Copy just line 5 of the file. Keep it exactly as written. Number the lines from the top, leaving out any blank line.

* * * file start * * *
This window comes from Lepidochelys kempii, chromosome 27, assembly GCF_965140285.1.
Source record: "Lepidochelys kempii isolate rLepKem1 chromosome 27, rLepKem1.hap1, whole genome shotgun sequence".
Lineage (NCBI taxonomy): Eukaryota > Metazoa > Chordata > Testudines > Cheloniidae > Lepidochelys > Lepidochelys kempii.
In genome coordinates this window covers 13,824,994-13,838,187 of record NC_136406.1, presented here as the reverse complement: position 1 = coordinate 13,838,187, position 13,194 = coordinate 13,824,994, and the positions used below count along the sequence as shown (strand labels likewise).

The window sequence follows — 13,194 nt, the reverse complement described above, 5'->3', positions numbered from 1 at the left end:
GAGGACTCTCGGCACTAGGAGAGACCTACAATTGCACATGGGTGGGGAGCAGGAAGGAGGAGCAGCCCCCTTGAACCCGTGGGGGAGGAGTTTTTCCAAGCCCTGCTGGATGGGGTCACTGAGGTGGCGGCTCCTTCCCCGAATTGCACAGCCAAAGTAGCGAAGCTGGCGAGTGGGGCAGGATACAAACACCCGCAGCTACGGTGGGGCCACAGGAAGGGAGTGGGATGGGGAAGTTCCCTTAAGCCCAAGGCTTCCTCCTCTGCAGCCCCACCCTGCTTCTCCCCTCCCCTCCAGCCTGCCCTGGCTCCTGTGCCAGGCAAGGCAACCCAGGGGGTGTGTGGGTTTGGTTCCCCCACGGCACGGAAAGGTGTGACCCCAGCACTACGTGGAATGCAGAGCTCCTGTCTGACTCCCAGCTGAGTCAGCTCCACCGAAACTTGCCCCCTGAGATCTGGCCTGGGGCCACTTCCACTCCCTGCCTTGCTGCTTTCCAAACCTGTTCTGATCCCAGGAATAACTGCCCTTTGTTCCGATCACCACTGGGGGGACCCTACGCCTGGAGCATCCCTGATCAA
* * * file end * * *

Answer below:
The window sequence follows — 13,194 nt, the reverse complement described above, 5'->3', positions numbered from 1 at the left end: